The quake shook us on the 8th floor. I could not believe the way that building shook.  People on my floor starting screaming and some people jumped under their tables.  I tried to keep standing and leaned my pelvic region against the edge of the desk while holding my computer and monitors to keep them from falling over.

As the shaking continued without letting up, the huge computer monitor on the desk nearby was just about to fall over when I leaned over and grabbed it and kept it steady.  On a desk further out, a compuer simply toppled over and broke up on the floor.

When the first quake stopped. Working mothers soon started to try to check on their kids in school or day care. However, the cell phones stopped working after a while. We were ordered to leave the building by stairway, and we could see cracks and a few small pieces of wall on the floor in some places.

We were allowed back in after a 30-minute wait, but the aftershock hit and we were ordered out again. I had turned off my computer twice and was starting up the computer a third time when the computer message in Japanese asked "Do you want to do a normal startup?" and I kinda laughed because the system was probably confused with me forcibly shutting it down twice within the span of a few minutes.

I carefully shut it down a third time and laid the computer and screens on my desk in an orderly manner so that they could not topple over. My supervisors were telling me to forget about the computers and ust get out.

We went to a park which is an evacuation center. There we waited a while and the ground shook gently.  By this time, all cell phones ceased to function and some people had some devices that broadcast news. These were not transistor radios because they had screens.

All train services (both above ground and subway) were shut down, as were the toll highways. They made
arrangements for us to stay overnight (I assume) but those who had a means to get home were allowed to leave. I told my supervisor that I could walk home (which is a six and a half hour walk at least, but that doesn't bother me that much).

As I walked in the direction of my home and got to the center of Tokyo the streets got more and more crowded with people could be seen in the streets trying to walk home. Women in high heels entered stores selling tennis shoes or walking shoes to give their feet a break. I wanted desperately to get my hands on a bicycle because you can cover much more ground on a bicycle. My hopes were answered when I found a store that sold everything including bicycles. I chose the cheapest model (a three speed) but it took them one hour to prepare it, because everybody and his brother was buying a bicycle.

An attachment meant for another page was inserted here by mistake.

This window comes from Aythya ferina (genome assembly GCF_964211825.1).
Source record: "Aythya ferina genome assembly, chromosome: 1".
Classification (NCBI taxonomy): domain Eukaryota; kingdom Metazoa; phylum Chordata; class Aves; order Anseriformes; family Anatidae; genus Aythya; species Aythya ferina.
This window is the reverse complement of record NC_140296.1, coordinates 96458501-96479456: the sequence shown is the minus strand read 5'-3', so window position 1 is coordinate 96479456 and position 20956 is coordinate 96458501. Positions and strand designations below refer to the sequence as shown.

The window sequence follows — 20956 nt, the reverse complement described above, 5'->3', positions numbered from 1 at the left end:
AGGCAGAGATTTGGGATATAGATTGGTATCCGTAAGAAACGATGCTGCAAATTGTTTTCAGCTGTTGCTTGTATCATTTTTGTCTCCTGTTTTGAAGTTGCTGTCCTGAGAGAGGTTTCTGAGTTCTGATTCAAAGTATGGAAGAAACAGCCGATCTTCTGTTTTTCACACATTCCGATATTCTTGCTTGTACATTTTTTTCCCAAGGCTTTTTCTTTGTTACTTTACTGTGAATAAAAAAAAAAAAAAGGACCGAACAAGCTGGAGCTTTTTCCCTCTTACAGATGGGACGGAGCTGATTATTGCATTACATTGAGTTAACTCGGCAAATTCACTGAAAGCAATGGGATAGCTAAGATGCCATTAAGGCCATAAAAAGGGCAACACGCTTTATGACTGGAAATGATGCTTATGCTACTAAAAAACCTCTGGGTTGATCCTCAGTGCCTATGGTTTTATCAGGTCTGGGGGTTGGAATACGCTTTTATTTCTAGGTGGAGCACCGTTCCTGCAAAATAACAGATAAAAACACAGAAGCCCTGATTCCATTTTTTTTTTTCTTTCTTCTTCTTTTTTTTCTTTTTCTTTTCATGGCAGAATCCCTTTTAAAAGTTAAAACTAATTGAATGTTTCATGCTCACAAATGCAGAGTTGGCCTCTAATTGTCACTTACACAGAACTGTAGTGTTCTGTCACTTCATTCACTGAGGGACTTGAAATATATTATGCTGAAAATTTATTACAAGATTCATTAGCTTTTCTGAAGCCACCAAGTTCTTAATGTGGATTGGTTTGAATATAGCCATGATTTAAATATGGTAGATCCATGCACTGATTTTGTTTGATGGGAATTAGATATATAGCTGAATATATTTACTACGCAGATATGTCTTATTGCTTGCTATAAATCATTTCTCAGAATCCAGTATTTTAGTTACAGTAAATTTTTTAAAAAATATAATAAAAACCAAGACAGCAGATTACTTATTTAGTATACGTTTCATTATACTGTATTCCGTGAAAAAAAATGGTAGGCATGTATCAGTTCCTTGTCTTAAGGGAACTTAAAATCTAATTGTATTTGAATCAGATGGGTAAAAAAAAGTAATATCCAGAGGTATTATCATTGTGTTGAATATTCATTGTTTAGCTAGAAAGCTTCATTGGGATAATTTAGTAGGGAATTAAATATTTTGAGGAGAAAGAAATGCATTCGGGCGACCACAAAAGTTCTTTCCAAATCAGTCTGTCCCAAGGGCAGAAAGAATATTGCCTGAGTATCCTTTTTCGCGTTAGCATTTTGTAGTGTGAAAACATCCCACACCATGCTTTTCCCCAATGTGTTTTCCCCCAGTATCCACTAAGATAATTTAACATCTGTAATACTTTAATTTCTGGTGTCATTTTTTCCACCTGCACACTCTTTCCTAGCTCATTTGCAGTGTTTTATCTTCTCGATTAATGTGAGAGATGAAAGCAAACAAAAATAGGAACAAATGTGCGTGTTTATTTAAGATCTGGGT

When I got out on the street, the streets were jam packed with cars and the sidewalks crowded with people.
It only took me 40 minutes to cover ground that would otherwise have taken about 2 and 1/2 hours, so I feel that
the bicycle decision was the right one.

When I got to my neighborhood, my piano and computer rack had been pushed up against each other in a jack knife sort of configuration which prevented either from toppling over. That was sheer luck.

That's about it. My legs are a little cramped this morning, but otherwise, I'm OK.

Tokyo seems to have been spared the devastation that the rest of the country experienced. There were three or four quakes that occurred within a few minutes or hours of each other in the ocean.  Their combined effect seems to have caused the massive devastation.

I'm sort of trying to get through this right now, to take it all in.
That's about it. We're all just hoping no more big ones come for a while.

Take Care Jim,


To me this e-mail was rather eerie since it came from the exact source.  I must admit I've edited his e-mail a bit since Raul's grammar...well, sucks.  
You see stuff on the Internet and podcasts, etc. and it's all media hysteria.  This, however, is a direct account of what someone in the country experienced, which I think is pretty cool.